Community / 24th June 2020
Baradine bore capped
Baradine’s original artesian bore hole has been decommissioned and sealed to protect the integrity of the town water supply.
“The difficulty with this particular bore has been its greater depth compared with the old Coolah and Coonabarabran bores, which have also been recently capped,” said Leeanne Ryan, Warrumbungle Shire Council director of environment and development services.
“Twelve years ago, there was casing failure and the pump kept burning out. Since then, a new bore has been drilled and casing installed and there havenot been any problems.”
Specialists say bore integrity failure can cause adverse changes in groundwater levels, flow rates and flow directions and can also lead to changes in groundwater quality.
A pressure pump was used to fill the old Baradine bore with a Bentonite mix, a special grouting clay.
Ms Ryan said the 70-year-old bore hole had to be sealed to ensure town water security.
“Keeping current town bore reliability is imperative and the only way to do this was to cap the original bore hole so that the aquifer cannot becontaminated in any way. Because there are multiple aquifers, specialised equipment was required to seal it off,” Ms Ryan said.
Australia’s Great Artesian Basin has provided a stable and reliable source of water for farms and communities across four states since it was discovered more than 100 years ago.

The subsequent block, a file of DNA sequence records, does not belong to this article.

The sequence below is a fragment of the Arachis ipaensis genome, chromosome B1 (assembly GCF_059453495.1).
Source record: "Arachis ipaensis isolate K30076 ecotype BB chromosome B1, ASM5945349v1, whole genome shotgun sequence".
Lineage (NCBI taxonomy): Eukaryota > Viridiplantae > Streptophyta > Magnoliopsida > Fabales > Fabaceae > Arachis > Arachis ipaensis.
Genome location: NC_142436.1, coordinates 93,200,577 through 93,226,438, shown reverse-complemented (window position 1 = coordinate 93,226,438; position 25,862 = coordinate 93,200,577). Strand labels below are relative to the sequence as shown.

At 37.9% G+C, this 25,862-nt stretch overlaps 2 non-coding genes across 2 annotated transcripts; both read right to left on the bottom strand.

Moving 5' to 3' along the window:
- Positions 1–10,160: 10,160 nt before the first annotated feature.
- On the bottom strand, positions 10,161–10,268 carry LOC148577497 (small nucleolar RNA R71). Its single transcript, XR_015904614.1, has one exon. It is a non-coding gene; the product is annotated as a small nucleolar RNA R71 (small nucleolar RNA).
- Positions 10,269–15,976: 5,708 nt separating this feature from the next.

The first artesian bore to be sunk in Baradine was put down by the then Coonabarabran Shire Council and reported in the 2 July, 1915 issue of the Dubbo Liberal as: ‘a good supply of water struck at a depth of 170 feet. The bore is situated at a spot indicated by Cr Copeland, after traversing the vicinity with a divining rod. It is the intention of the Council to erect a windmill on the bore’.
However, the date of arrival of a permanent water supply varied throughout the Warrumbungle Shire, occurring over the decades leading up to the mid-twentieth century.
The development of town water supplies relied upon the supply of electricity to pump the water from the source. Subsequently, the towns in the southern parts of the Shire did not get a permanent water supply until after the Second World War and the arrival of a town water supply in both Baradine and Binnaway was a long time coming.
Public meetings were held and recommendations made to permit the provision of water to Shire towns. In 1938 Coonabarabran Shire Council agreed to take steps towards installing a water supply for Baradine.
The Mudgee Guardian of 16 January, 1939 reported: ‘Water Supply Baradine: The shire council considers that the present pumping arrangements will not meet the demands of a growing population. Wells, it is contended, will meet the situation at Binnaway. At Baradine it may be necessary to put down a deep bore'.
Work on sinking the Baradine bore was started later that year, but it was held up because of WWII. Eventually, the new water supply system was completed and on 29 April, 1949 was officially turned on.
‘Baradine Friday: People cheered the Minister for Works and Local Government Mr J. J. Cahill this afternoon when he turned on the town’s new £30,000water supply system. Coonabarabran Shire Council gave Mr. Cahill a gold watch to mark the occasion. He complimented the Council on its town planning scheme and he also announced that the Government was granting more than £1,000 for improvements to Coonabarabran and Baradine’. (National Advocate Bathurst 30 April, 1949).